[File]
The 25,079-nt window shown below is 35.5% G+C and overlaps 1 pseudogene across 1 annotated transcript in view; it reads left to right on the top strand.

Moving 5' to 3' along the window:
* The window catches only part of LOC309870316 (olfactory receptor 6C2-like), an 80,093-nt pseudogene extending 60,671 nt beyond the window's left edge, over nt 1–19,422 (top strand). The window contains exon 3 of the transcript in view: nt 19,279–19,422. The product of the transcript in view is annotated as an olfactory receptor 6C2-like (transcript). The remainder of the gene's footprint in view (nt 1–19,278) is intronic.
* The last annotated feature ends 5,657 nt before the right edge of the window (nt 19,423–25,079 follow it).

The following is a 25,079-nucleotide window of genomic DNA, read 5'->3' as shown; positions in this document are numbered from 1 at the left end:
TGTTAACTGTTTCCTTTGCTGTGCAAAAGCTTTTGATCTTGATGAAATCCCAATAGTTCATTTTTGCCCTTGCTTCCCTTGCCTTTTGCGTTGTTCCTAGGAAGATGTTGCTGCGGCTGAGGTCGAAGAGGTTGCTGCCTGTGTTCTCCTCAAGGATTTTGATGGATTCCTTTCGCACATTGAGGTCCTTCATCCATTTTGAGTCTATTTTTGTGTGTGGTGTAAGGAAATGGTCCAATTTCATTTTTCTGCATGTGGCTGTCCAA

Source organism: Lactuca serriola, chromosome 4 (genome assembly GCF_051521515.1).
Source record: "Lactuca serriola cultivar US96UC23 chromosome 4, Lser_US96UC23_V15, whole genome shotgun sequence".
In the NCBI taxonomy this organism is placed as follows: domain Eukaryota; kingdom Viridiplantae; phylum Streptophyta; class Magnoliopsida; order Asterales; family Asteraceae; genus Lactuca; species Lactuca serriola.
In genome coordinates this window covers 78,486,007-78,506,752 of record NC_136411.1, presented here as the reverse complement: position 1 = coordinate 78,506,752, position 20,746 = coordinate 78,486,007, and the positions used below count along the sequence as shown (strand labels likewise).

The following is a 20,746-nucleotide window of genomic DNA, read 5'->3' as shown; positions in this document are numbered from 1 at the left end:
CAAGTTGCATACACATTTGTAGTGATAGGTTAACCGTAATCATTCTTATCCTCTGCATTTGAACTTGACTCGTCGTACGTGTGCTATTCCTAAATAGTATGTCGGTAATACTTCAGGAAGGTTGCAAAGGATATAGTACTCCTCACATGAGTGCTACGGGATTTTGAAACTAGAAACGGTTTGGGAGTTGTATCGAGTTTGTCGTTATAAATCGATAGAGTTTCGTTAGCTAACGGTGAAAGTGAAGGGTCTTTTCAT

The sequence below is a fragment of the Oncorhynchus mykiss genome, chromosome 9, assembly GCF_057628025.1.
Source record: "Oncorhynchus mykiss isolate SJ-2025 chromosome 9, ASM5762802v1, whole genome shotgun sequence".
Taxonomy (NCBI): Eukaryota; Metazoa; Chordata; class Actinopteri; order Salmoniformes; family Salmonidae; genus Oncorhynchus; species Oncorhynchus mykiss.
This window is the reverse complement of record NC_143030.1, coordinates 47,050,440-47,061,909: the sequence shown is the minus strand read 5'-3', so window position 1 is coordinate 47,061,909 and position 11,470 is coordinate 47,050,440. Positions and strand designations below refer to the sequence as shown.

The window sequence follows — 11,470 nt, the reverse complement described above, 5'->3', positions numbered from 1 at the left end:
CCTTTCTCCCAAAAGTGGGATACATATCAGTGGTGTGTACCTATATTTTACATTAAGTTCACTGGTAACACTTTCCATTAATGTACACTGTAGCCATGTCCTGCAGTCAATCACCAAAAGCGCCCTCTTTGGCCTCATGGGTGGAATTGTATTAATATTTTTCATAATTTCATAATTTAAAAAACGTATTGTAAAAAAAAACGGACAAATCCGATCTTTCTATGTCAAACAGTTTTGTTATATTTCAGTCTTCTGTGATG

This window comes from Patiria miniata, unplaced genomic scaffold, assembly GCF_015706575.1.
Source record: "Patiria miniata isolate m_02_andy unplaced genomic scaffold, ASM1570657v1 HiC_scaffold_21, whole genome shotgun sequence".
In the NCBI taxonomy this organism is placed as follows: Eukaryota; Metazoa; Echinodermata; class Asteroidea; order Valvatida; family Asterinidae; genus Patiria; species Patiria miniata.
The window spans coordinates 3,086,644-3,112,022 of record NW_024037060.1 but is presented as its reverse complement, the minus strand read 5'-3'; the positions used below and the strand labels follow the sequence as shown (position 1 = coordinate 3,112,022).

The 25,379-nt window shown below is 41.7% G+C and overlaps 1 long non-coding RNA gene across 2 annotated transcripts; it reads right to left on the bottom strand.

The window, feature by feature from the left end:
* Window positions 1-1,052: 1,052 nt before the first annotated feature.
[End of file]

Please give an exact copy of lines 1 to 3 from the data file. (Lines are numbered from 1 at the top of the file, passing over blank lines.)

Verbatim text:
The 25,079-nt window shown below is 35.5% G+C and overlaps 1 pseudogene across 1 annotated transcript in view; it reads left to right on the top strand.

Moving 5' to 3' along the window:
* The window catches only part of LOC309870316 (olfactory receptor 6C2-like), an 80,093-nt pseudogene extending 60,671 nt beyond the window's left edge, over nt 1–19,422 (top strand). The window contains exon 3 of the transcript in view: nt 19,279–19,422. The product of the transcript in view is annotated as an olfactory receptor 6C2-like (transcript). The remainder of the gene's footprint in view (nt 1–19,278) is intronic.